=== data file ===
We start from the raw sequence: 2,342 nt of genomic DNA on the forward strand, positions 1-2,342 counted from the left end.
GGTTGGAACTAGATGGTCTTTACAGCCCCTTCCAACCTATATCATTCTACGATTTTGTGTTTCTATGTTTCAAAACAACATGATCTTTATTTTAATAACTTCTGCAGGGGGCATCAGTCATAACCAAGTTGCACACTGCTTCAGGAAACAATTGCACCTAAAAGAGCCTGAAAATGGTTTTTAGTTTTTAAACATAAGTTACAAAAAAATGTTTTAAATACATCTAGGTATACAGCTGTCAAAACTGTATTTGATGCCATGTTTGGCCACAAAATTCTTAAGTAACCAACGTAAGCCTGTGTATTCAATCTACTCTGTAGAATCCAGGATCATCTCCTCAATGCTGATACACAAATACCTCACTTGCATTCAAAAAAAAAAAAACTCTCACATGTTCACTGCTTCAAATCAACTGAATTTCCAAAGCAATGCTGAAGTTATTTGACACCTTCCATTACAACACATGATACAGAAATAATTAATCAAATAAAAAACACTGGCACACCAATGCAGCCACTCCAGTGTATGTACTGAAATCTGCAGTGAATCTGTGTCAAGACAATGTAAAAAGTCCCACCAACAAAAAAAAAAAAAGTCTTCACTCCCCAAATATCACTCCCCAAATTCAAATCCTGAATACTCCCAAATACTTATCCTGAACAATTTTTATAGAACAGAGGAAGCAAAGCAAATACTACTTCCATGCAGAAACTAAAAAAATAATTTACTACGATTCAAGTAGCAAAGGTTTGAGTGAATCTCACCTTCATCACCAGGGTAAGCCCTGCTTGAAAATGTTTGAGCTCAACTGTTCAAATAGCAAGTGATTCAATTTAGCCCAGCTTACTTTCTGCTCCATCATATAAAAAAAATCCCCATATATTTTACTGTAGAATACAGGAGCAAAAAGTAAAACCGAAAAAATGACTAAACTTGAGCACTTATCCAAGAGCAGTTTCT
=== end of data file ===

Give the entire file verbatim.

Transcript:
We start from the raw sequence: 2,342 nt of genomic DNA on the forward strand, positions 1-2,342 counted from the left end.
GGTTGGAACTAGATGGTCTTTACAGCCCCTTCCAACCTATATCATTCTACGATTTTGTGTTTCTATGTTTCAAAACAACATGATCTTTATTTTAATAACTTCTGCAGGGGGCATCAGTCATAACCAAGTTGCACACTGCTTCAGGAAACAATTGCACCTAAAAGAGCCTGAAAATGGTTTTTAGTTTTTAAACATAAGTTACAAAAAAATGTTTTAAATACATCTAGGTATACAGCTGTCAAAACTGTATTTGATGCCATGTTTGGCCACAAAATTCTTAAGTAACCAACGTAAGCCTGTGTATTCAATCTACTCTGTAGAATCCAGGATCATCTCCTCAATGCTGATACACAAATACCTCACTTGCATTCAAAAAAAAAAAAACTCTCACATGTTCACTGCTTCAAATCAACTGAATTTCCAAAGCAATGCTGAAGTTATTTGACACCTTCCATTACAACACATGATACAGAAATAATTAATCAAATAAAAAACACTGGCACACCAATGCAGCCACTCCAGTGTATGTACTGAAATCTGCAGTGAATCTGTGTCAAGACAATGTAAAAAGTCCCACCAACAAAAAAAAAAAAAGTCTTCACTCCCCAAATATCACTCCCCAAATTCAAATCCTGAATACTCCCAAATACTTATCCTGAACAATTTTTATAGAACAGAGGAAGCAAAGCAAATACTACTTCCATGCAGAAACTAAAAAAATAATTTACTACGATTCAAGTAGCAAAGGTTTGAGTGAATCTCACCTTCATCACCAGGGTAAGCCCTGCTTGAAAATGTTTGAGCTCAACTGTTCAAATAGCAAGTGATTCAATTTAGCCCAGCTTACTTTCTGCTCCATCATATAAAAAAAATCCCCATATATTTTACTGTAGAATACAGGAGCAAAAAGTAAAACCGAAAAAATGACTAAACTTGAGCACTTATCCAAGAGCAGTTTCT